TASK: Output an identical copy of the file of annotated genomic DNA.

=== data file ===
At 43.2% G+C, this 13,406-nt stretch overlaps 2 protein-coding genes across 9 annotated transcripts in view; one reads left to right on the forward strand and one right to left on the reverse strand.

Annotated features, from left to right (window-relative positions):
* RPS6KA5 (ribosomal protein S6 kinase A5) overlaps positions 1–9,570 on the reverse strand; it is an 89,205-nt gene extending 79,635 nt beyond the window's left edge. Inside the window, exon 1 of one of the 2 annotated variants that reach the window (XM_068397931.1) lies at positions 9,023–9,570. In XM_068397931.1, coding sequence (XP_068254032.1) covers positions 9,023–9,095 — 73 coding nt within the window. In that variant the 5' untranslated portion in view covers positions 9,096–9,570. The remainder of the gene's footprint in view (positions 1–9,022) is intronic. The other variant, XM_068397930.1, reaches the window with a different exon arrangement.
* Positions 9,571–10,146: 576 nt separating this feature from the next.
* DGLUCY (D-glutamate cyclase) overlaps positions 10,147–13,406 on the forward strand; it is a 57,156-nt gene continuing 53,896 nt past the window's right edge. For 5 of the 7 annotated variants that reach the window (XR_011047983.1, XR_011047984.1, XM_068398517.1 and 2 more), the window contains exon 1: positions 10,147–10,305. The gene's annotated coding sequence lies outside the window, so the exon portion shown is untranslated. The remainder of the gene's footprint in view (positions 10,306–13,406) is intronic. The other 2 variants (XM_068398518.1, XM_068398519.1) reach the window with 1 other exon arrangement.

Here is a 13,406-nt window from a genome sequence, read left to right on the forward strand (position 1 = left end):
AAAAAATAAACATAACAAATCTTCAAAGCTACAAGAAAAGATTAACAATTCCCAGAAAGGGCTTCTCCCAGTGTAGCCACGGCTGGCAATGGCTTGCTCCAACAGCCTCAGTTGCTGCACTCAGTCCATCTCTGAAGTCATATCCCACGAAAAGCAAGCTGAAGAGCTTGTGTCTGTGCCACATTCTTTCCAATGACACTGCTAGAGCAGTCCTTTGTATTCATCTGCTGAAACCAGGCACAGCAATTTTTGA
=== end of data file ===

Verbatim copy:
At 43.2% G+C, this 13,406-nt stretch overlaps 2 protein-coding genes across 9 annotated transcripts in view; one reads left to right on the forward strand and one right to left on the reverse strand.

Annotated features, from left to right (window-relative positions):
* RPS6KA5 (ribosomal protein S6 kinase A5) overlaps positions 1–9,570 on the reverse strand; it is an 89,205-nt gene extending 79,635 nt beyond the window's left edge. Inside the window, exon 1 of one of the 2 annotated variants that reach the window (XM_068397931.1) lies at positions 9,023–9,570. In XM_068397931.1, coding sequence (XP_068254032.1) covers positions 9,023–9,095 — 73 coding nt within the window. In that variant the 5' untranslated portion in view covers positions 9,096–9,570. The remainder of the gene's footprint in view (positions 1–9,022) is intronic. The other variant, XM_068397930.1, reaches the window with a different exon arrangement.
* Positions 9,571–10,146: 576 nt separating this feature from the next.
* DGLUCY (D-glutamate cyclase) overlaps positions 10,147–13,406 on the forward strand; it is a 57,156-nt gene continuing 53,896 nt past the window's right edge. For 5 of the 7 annotated variants that reach the window (XR_011047983.1, XR_011047984.1, XM_068398517.1 and 2 more), the window contains exon 1: positions 10,147–10,305. The gene's annotated coding sequence lies outside the window, so the exon portion shown is untranslated. The remainder of the gene's footprint in view (positions 10,306–13,406) is intronic. The other 2 variants (XM_068398518.1, XM_068398519.1) reach the window with 1 other exon arrangement.

Here is a 13,406-nt window from a genome sequence, read left to right on the forward strand (position 1 = left end):
AAAAAATAAACATAACAAATCTTCAAAGCTACAAGAAAAGATTAACAATTCCCAGAAAGGGCTTCTCCCAGTGTAGCCACGGCTGGCAATGGCTTGCTCCAACAGCCTCAGTTGCTGCACTCAGTCCATCTCTGAAGTCATATCCCACGAAAAGCAAGCTGAAGAGCTTGTGTCTGTGCCACATTCTTTCCAATGACACTGCTAGAGCAGTCCTTTGTATTCATCTGCTGAAACCAGGCACAGCAATTTTTGA